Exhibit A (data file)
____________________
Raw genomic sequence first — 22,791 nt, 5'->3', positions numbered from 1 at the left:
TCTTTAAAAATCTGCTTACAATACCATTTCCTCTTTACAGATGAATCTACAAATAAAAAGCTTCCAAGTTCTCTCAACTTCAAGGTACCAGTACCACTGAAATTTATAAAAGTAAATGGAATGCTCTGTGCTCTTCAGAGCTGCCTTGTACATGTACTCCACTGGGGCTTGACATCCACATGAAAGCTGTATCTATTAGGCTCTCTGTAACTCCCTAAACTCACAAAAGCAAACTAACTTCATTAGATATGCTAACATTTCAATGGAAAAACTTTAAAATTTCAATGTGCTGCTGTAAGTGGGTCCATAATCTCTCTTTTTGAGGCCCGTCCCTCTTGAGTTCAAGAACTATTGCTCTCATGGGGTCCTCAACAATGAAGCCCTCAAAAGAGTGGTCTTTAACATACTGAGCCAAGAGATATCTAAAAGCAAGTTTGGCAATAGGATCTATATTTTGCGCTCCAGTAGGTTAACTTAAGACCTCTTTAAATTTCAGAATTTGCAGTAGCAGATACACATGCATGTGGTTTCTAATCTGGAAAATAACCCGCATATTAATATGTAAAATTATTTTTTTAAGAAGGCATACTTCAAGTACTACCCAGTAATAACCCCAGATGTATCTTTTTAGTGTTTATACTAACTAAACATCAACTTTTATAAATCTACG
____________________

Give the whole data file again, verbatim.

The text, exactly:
Raw genomic sequence first — 22,791 nt, 5'->3', positions numbered from 1 at the left:
TCTTTAAAAATCTGCTTACAATACCATTTCCTCTTTACAGATGAATCTACAAATAAAAAGCTTCCAAGTTCTCTCAACTTCAAGGTACCAGTACCACTGAAATTTATAAAAGTAAATGGAATGCTCTGTGCTCTTCAGAGCTGCCTTGTACATGTACTCCACTGGGGCTTGACATCCACATGAAAGCTGTATCTATTAGGCTCTCTGTAACTCCCTAAACTCACAAAAGCAAACTAACTTCATTAGATATGCTAACATTTCAATGGAAAAACTTTAAAATTTCAATGTGCTGCTGTAAGTGGGTCCATAATCTCTCTTTTTGAGGCCCGTCCCTCTTGAGTTCAAGAACTATTGCTCTCATGGGGTCCTCAACAATGAAGCCCTCAAAAGAGTGGTCTTTAACATACTGAGCCAAGAGATATCTAAAAGCAAGTTTGGCAATAGGATCTATATTTTGCGCTCCAGTAGGTTAACTTAAGACCTCTTTAAATTTCAGAATTTGCAGTAGCAGATACACATGCATGTGGTTTCTAATCTGGAAAATAACCCGCATATTAATATGTAAAATTATTTTTTTAAGAAGGCATACTTCAAGTACTACCCAGTAATAACCCCAGATGTATCTTTTTAGTGTTTATACTAACTAAACATCAACTTTTATAAATCTACG